Wu Proposes New Pilot Program to Advance Equity in Procurement

Mayor Michelle Wu last week filed an order with the City Council to create an equity in procurement pilot program through June 30, 2022. This order will allow the City of Boston to designate up to 6 city contracts for procurement from minority- and women-owned businesses, known as a sheltered market program. The order is part of a larger initiative to direct city resources to local, diverse businesses that are vital to expanding wealth-building opportunities and supporting their capacity to compete for city contracts. 

In 2020, the City of Boston released a disparity study that showed that only 1.2% of the $2.1 billion City’s contracts for construction and professional goods and services went to Black and Latinx-owned businesses. 

The pilot, implemented in close collaboration with the City Council, the Administration & Finance Cabinet, the Equity & Inclusion Cabinet as well as the new Economic Opportunity and Inclusion Cabinet, will allow the City of Boston and contracting partners to measure effectiveness as they address the historic inequities in Boston’s procurement process.

“Building on the work in the City Hall to ensure that our public dollars are going to build wealth in our communities and close the racial wealth gap, I am excited to file for a pilot program to create specific opportunities for Black and Brown businesses to contract with the city,” said Mayor Michelle Wu. “As we recover from the pandemic, the City of Boston will use every dollar to make our city a place for everyone.”

“This pilot program marks an important opportunity for the City to align its spending with addressing historical disparities,” said former Mayor Kim Janey. “This will increase the number of city contracts going to women-owned and minority-owned businesses, while also building a more equitable economy for all of our residents.”

“The sheltered market pilot program is an important milestone in the City’s effort to connect diverse suppliers to wealth-building opportunities and redress historic inequities in the procurement process,” said Segun Idowu, incoming Chief of Economic Opportunity and Inclusion. “I want to thank Mayor Wu for prioritizing this issue in her first 100 days, as well as the team in the Mayor’s Offices of Administration and Finance, Economic Opportunity and Inclusion, Equity, Law, and Policy for their tireless work in shaping the order for this program, which will help to immediately advance equity in city contracting.”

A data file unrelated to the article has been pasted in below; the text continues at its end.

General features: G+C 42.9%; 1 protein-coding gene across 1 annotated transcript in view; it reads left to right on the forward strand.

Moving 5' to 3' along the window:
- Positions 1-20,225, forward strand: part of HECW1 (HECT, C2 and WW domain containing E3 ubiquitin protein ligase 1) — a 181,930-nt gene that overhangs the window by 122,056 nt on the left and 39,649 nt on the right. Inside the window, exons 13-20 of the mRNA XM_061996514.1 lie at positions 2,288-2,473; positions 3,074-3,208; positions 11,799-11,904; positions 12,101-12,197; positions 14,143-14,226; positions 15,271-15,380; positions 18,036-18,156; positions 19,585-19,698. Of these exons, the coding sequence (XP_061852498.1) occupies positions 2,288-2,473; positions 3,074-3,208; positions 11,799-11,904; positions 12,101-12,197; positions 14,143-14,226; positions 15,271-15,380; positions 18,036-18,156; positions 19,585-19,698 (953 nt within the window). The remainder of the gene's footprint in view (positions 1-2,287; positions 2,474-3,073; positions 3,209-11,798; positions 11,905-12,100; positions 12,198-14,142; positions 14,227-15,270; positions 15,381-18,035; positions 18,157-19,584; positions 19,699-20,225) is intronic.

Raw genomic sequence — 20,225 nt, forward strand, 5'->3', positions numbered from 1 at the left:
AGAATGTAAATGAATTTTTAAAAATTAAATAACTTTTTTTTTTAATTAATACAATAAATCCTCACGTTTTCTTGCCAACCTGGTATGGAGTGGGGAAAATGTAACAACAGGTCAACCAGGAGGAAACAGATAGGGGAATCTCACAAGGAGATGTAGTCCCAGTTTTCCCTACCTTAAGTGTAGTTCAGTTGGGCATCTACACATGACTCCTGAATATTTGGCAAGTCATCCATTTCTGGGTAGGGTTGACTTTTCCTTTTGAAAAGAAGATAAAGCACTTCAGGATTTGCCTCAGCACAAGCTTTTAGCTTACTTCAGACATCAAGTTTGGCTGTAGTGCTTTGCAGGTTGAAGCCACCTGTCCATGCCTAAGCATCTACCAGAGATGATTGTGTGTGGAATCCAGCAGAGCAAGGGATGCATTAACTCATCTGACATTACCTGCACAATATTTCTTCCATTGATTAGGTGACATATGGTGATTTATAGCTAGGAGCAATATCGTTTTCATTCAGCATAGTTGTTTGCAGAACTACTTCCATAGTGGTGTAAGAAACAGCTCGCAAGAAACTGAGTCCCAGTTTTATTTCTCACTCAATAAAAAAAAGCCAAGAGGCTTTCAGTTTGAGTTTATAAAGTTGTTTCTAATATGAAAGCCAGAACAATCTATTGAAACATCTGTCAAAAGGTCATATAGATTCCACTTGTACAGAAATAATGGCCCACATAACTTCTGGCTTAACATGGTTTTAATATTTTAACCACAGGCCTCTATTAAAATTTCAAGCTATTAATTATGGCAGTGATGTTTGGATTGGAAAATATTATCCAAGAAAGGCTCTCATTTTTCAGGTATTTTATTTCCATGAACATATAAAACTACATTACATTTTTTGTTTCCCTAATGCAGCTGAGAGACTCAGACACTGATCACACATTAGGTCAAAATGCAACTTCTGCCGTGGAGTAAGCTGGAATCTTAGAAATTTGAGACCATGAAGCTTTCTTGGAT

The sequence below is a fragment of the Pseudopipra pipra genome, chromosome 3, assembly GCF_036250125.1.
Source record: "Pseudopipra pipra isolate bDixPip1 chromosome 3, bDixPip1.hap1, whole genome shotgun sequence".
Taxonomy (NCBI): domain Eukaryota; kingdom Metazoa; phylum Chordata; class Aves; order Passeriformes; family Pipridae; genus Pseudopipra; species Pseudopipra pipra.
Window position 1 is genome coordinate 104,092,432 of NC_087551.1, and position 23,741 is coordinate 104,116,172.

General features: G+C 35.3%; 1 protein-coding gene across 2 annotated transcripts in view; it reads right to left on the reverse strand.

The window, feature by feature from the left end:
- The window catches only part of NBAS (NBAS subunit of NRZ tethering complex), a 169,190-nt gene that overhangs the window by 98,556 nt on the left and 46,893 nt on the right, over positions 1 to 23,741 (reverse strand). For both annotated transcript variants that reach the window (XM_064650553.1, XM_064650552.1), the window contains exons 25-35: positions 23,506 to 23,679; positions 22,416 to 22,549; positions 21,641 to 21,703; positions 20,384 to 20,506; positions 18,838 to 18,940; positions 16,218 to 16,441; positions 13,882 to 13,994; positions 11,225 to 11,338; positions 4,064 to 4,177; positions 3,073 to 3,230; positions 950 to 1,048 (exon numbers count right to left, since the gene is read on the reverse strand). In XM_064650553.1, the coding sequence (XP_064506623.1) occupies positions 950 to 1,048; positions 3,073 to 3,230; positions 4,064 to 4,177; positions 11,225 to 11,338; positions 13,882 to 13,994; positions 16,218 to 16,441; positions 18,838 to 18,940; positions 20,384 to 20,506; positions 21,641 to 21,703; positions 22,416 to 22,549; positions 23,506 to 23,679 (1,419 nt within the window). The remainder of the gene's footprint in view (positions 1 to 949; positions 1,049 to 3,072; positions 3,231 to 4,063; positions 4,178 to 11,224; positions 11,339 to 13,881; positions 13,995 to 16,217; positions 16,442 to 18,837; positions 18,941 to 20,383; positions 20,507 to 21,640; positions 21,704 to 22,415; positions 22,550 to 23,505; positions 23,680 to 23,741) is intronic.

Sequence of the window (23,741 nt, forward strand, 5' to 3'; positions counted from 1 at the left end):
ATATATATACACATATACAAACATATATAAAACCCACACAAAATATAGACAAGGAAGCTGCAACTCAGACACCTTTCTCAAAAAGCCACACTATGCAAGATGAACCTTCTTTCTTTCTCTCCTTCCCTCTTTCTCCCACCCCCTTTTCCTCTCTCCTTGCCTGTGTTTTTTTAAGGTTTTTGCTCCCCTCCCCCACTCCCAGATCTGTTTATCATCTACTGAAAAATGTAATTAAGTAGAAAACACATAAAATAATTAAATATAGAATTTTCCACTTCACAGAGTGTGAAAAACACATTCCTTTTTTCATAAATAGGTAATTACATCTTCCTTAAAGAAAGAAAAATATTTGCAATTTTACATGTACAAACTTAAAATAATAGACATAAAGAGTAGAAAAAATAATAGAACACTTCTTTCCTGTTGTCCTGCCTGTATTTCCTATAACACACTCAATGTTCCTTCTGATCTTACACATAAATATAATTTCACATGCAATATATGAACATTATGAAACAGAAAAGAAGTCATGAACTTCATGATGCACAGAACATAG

“We know from our 2020 disparity study that businesses owned by women and people of color have historically been excluded from City contracts. This program will provide those businesses the opportunity to compete and be prime contractors for the City of Boston and help ensure that the City’s resources are being spent equitably across our communities,” said Celina Barrios-Millner, Chief of Equity and Inclusion. 

“This is a step in the right direction,” said Glynn Lloyd, Executive Director of Foundation for Business Equity. “Based on the disparity of how spending has taken place to our minority companies, we look forward to the new administration’s full commitment to leveling the playing field.” 

“Equity in public procurement requires policies and practices that level the playing field for MBEs and WBEs that have been historically excluded from contracting opportunities,” said Betty Francisco, CEO of Boston Impact Initiative and Co-Founder of Amplify Latinx. “This sheltered market program is one of many tools that the City can use to promote equitable access to contracts that create jobs and growth for minority and women-owned businesses.”

“The request for authorization of this sheltered market program gives us another powerful tool to improve equity in City contracting,” said Justin Sterritt, CFO and Chief Procurement Officer. “The challenges surrounding procurement are complex, and require using every tool available to help close persistent gaps and inequities in City contracting. This sheltered market program builds on a series of reforms and Council orders to improve the procurement process and increase opportunity for new and diverse vendors. Under Mayor Wu’s leadership, we will use every tool at our disposal, and the addition of this sheltered market program is a major step.” 

This order builds on Mayor Wu’s years of commitment to require equitable City contracting and close the racial wealth gap. In 2016, then-Councilor Wu and then-Councilor Ayanna Pressley presided over the City Council hearing that examined the City’s procurement process and efforts to support local businesses. In 2017, Mayor Wu and Congresswoman Pressley co-sponsored an ordinance that required the City to collect more data on contracting. Mayor Wu passed a groundbreaking ordinance that required the City of Boston to shift its food procurement practices to meet certain standards around racial equity, fair pay for workers, environmental sustainability, and nutrition.

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